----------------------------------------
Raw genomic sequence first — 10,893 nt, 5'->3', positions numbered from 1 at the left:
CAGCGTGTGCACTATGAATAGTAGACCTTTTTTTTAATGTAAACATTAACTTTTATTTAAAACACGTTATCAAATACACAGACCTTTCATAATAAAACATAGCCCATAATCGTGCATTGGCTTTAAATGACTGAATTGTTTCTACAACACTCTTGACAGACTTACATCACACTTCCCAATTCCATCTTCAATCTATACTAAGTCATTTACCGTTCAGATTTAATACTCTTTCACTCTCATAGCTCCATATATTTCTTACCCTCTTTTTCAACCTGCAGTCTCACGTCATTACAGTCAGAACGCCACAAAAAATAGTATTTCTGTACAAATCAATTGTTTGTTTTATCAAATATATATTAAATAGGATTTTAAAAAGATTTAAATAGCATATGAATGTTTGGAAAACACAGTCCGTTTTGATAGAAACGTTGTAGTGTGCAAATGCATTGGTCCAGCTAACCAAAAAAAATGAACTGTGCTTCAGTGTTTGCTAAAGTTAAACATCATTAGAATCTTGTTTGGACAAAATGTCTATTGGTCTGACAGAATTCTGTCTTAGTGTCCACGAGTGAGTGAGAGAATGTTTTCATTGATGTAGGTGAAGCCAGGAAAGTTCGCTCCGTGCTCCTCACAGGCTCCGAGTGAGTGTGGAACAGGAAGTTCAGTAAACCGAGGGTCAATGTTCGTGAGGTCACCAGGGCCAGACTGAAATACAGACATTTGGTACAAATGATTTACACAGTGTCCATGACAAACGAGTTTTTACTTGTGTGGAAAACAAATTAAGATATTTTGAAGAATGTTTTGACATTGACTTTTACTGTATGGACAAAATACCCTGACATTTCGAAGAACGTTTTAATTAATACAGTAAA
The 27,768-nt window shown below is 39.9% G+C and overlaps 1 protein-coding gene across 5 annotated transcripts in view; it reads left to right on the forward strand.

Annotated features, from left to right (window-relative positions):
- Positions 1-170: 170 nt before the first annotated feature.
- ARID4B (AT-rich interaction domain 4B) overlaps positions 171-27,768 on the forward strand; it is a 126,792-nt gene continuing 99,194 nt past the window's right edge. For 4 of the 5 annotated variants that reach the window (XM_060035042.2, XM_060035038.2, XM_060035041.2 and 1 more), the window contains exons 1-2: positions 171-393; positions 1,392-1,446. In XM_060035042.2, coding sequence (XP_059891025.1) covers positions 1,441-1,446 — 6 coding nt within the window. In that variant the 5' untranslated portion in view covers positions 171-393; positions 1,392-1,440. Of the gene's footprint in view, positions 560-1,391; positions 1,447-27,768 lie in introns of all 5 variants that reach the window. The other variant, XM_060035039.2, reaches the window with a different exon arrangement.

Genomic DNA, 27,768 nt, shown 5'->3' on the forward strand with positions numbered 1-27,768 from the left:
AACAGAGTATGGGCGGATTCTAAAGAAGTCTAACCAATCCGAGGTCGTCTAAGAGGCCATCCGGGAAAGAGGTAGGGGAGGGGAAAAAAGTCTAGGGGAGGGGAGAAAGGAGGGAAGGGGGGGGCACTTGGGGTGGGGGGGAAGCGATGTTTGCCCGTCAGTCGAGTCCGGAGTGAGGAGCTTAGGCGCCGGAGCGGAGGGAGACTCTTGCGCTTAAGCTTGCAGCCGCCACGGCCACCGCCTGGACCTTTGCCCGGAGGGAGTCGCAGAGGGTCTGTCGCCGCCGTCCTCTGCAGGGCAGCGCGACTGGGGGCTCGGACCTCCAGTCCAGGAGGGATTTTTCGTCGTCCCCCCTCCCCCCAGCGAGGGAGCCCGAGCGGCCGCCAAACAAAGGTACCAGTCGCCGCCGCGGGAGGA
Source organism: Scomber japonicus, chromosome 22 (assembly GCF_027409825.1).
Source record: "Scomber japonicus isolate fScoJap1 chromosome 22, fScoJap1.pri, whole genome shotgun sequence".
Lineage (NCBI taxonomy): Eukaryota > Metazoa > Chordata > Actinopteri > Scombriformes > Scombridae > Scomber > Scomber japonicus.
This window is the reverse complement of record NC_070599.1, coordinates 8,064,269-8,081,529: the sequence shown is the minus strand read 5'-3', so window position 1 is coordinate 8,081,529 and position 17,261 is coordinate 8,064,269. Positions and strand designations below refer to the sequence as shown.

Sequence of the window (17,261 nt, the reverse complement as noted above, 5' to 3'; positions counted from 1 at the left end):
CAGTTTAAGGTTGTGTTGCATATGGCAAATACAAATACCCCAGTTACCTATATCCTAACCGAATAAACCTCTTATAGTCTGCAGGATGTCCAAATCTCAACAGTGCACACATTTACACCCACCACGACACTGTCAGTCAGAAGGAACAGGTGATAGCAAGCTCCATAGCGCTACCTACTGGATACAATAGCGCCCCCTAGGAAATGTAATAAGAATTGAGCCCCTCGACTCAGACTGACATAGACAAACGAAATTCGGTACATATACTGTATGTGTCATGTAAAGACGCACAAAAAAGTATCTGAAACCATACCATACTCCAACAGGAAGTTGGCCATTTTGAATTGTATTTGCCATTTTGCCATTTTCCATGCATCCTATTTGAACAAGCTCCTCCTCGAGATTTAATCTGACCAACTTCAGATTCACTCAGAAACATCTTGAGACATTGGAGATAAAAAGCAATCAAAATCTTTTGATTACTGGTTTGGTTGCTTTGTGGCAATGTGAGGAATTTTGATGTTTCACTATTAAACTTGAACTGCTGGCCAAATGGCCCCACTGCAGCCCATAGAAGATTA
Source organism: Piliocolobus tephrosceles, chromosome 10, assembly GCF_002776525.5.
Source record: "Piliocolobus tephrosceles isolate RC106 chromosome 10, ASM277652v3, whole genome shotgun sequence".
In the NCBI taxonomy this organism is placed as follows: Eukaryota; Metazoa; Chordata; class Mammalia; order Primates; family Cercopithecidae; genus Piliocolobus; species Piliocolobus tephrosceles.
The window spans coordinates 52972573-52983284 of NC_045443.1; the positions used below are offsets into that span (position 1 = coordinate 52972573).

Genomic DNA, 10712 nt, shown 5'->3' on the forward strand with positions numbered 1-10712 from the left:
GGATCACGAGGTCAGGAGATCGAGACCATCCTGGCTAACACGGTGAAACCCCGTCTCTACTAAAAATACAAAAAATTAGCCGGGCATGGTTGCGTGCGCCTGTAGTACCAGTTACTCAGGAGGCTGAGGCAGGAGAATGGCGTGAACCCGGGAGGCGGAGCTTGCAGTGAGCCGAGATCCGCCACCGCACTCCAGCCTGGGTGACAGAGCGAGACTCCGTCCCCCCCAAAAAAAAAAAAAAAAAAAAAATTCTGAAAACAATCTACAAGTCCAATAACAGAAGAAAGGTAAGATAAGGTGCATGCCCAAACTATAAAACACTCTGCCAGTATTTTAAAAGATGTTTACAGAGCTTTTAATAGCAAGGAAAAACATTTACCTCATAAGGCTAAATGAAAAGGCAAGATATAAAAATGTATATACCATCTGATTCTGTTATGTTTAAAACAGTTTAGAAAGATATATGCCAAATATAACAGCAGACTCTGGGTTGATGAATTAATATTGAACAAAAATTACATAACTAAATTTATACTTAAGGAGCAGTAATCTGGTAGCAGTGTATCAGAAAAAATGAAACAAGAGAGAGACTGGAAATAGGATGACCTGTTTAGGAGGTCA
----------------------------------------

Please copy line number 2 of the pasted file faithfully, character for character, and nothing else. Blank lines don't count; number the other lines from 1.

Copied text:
CAGCGTGTGCACTATGAATAGTAGACCTTTTTTTTAATGTAAACATTAACTTTTATTTAAAACACGTTATCAAATACACAGACCTTTCATAATAAAACATAGCCCATAATCGTGCATTGGCTTTAAATGACTGAATTGTTTCTACAACACTCTTGACAGACTTACATCACACTTCCCAATTCCATCTTCAATCTATACTAAGTCATTTACCGTTCAGATTTAATACTCTTTCACTCTCATAGCTCCATATATTTCTTACCCTCTTTTTCAACCTGCAGTCTCACGTCATTACAGTCAGAACGCCACAAAAAATAGTATTTCTGTACAAATCAATTGTTTGTTTTATCAAATATATATTAAATAGGATTTTAAAAAGATTTAAATAGCATATGAATGTTTGGAAAACACAGTCCGTTTTGATAGAAACGTTGTAGTGTGCAAATGCATTGGTCCAGCTAACCAAAAAAAATGAACTGTGCTTCAGTGTTTGCTAAAGTTAAACATCATTAGAATCTTGTTTGGACAAAATGTCTATTGGTCTGACAGAATTCTGTCTTAGTGTCCACGAGTGAGTGAGAGAATGTTTTCATTGATGTAGGTGAAGCCAGGAAAGTTCGCTCCGTGCTCCTCACAGGCTCCGAGTGAGTGTGGAACAGGAAGTTCAGTAAACCGAGGGTCAATGTTCGTGAGGTCACCAGGGCCAGACTGAAATACAGACATTTGGTACAAATGATTTACACAGTGTCCATGACAAACGAGTTTTTACTTGTGTGGAAAACAAATTAAGATATTTTGAAGAATGTTTTGACATTGACTTTTACTGTATGGACAAAATACCCTGACATTTCGAAGAACGTTTTAATTAATACAGTAAA